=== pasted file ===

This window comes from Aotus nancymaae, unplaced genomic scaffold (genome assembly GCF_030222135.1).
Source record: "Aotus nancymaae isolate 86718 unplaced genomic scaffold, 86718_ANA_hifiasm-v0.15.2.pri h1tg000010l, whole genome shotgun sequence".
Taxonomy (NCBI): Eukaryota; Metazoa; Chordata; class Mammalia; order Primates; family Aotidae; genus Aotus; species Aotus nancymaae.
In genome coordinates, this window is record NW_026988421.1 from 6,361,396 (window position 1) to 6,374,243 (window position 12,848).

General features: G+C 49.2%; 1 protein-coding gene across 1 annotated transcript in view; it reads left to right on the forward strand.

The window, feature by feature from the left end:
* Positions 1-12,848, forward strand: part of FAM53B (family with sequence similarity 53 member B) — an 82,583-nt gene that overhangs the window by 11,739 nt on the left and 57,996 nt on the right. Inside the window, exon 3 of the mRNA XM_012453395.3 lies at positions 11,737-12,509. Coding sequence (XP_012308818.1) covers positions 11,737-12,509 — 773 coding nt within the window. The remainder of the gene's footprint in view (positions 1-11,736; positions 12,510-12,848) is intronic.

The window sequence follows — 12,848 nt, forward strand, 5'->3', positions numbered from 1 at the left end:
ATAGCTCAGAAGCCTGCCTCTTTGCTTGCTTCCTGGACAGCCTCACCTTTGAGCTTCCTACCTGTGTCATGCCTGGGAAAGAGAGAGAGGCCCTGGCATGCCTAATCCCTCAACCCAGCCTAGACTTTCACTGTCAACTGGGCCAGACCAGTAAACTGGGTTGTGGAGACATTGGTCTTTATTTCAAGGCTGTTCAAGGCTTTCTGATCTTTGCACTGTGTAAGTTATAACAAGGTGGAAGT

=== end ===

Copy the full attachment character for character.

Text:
This window comes from Aotus nancymaae, unplaced genomic scaffold (genome assembly GCF_030222135.1).
Source record: "Aotus nancymaae isolate 86718 unplaced genomic scaffold, 86718_ANA_hifiasm-v0.15.2.pri h1tg000010l, whole genome shotgun sequence".
Taxonomy (NCBI): Eukaryota; Metazoa; Chordata; class Mammalia; order Primates; family Aotidae; genus Aotus; species Aotus nancymaae.
In genome coordinates, this window is record NW_026988421.1 from 6,361,396 (window position 1) to 6,374,243 (window position 12,848).

General features: G+C 49.2%; 1 protein-coding gene across 1 annotated transcript in view; it reads left to right on the forward strand.

The window, feature by feature from the left end:
* Positions 1-12,848, forward strand: part of FAM53B (family with sequence similarity 53 member B) — an 82,583-nt gene that overhangs the window by 11,739 nt on the left and 57,996 nt on the right. Inside the window, exon 3 of the mRNA XM_012453395.3 lies at positions 11,737-12,509. Coding sequence (XP_012308818.1) covers positions 11,737-12,509 — 773 coding nt within the window. The remainder of the gene's footprint in view (positions 1-11,736; positions 12,510-12,848) is intronic.

The window sequence follows — 12,848 nt, forward strand, 5'->3', positions numbered from 1 at the left end:
ATAGCTCAGAAGCCTGCCTCTTTGCTTGCTTCCTGGACAGCCTCACCTTTGAGCTTCCTACCTGTGTCATGCCTGGGAAAGAGAGAGAGGCCCTGGCATGCCTAATCCCTCAACCCAGCCTAGACTTTCACTGTCAACTGGGCCAGACCAGTAAACTGGGTTGTGGAGACATTGGTCTTTATTTCAAGGCTGTTCAAGGCTTTCTGATCTTTGCACTGTGTAAGTTATAACAAGGTGGAAGT